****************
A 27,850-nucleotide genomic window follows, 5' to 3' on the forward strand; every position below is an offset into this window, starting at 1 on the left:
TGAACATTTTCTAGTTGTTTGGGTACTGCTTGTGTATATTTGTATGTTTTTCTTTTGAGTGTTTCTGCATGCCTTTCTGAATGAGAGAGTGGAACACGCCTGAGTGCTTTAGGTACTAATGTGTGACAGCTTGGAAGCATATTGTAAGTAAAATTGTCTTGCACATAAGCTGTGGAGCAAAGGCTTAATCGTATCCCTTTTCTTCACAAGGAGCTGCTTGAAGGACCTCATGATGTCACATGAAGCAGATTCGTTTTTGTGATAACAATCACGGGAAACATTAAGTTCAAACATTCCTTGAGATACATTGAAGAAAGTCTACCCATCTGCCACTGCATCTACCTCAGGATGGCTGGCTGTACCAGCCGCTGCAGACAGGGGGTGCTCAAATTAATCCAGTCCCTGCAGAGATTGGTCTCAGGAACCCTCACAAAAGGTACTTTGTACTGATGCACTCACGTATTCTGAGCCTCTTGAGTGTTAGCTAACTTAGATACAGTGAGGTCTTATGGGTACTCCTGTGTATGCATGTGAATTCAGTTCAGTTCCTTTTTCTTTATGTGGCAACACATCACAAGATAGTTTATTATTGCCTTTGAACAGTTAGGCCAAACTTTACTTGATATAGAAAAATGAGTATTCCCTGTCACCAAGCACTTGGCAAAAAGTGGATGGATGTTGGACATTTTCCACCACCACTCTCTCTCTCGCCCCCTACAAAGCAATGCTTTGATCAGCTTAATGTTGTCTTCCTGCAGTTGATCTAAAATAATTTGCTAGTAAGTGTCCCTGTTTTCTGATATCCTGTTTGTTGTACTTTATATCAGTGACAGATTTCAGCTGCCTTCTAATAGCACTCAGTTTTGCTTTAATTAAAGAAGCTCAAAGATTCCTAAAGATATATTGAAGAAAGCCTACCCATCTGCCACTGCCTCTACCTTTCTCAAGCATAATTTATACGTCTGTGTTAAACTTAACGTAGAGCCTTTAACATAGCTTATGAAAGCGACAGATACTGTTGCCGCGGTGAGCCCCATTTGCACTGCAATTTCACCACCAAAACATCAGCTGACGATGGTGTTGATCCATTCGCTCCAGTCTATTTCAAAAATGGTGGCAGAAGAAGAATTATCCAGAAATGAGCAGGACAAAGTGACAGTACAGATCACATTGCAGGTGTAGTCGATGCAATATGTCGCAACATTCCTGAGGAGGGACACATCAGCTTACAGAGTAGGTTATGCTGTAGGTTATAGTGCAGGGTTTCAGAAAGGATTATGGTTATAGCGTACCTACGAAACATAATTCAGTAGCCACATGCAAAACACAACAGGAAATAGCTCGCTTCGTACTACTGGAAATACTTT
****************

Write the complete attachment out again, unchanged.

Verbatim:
A 27,850-nucleotide genomic window follows, 5' to 3' on the forward strand; every position below is an offset into this window, starting at 1 on the left:
TGAACATTTTCTAGTTGTTTGGGTACTGCTTGTGTATATTTGTATGTTTTTCTTTTGAGTGTTTCTGCATGCCTTTCTGAATGAGAGAGTGGAACACGCCTGAGTGCTTTAGGTACTAATGTGTGACAGCTTGGAAGCATATTGTAAGTAAAATTGTCTTGCACATAAGCTGTGGAGCAAAGGCTTAATCGTATCCCTTTTCTTCACAAGGAGCTGCTTGAAGGACCTCATGATGTCACATGAAGCAGATTCGTTTTTGTGATAACAATCACGGGAAACATTAAGTTCAAACATTCCTTGAGATACATTGAAGAAAGTCTACCCATCTGCCACTGCATCTACCTCAGGATGGCTGGCTGTACCAGCCGCTGCAGACAGGGGGTGCTCAAATTAATCCAGTCCCTGCAGAGATTGGTCTCAGGAACCCTCACAAAAGGTACTTTGTACTGATGCACTCACGTATTCTGAGCCTCTTGAGTGTTAGCTAACTTAGATACAGTGAGGTCTTATGGGTACTCCTGTGTATGCATGTGAATTCAGTTCAGTTCCTTTTTCTTTATGTGGCAACACATCACAAGATAGTTTATTATTGCCTTTGAACAGTTAGGCCAAACTTTACTTGATATAGAAAAATGAGTATTCCCTGTCACCAAGCACTTGGCAAAAAGTGGATGGATGTTGGACATTTTCCACCACCACTCTCTCTCTCGCCCCCTACAAAGCAATGCTTTGATCAGCTTAATGTTGTCTTCCTGCAGTTGATCTAAAATAATTTGCTAGTAAGTGTCCCTGTTTTCTGATATCCTGTTTGTTGTACTTTATATCAGTGACAGATTTCAGCTGCCTTCTAATAGCACTCAGTTTTGCTTTAATTAAAGAAGCTCAAAGATTCCTAAAGATATATTGAAGAAAGCCTACCCATCTGCCACTGCCTCTACCTTTCTCAAGCATAATTTATACGTCTGTGTTAAACTTAACGTAGAGCCTTTAACATAGCTTATGAAAGCGACAGATACTGTTGCCGCGGTGAGCCCCATTTGCACTGCAATTTCACCACCAAAACATCAGCTGACGATGGTGTTGATCCATTCGCTCCAGTCTATTTCAAAAATGGTGGCAGAAGAAGAATTATCCAGAAATGAGCAGGACAAAGTGACAGTACAGATCACATTGCAGGTGTAGTCGATGCAATATGTCGCAACATTCCTGAGGAGGGACACATCAGCTTACAGAGTAGGTTATGCTGTAGGTTATAGTGCAGGGTTTCAGAAAGGATTATGGTTATAGCGTACCTACGAAACATAATTCAGTAGCCACATGCAAAACACAACAGGAAATAGCTCGCTTCGTACTACTGGAAATACTTT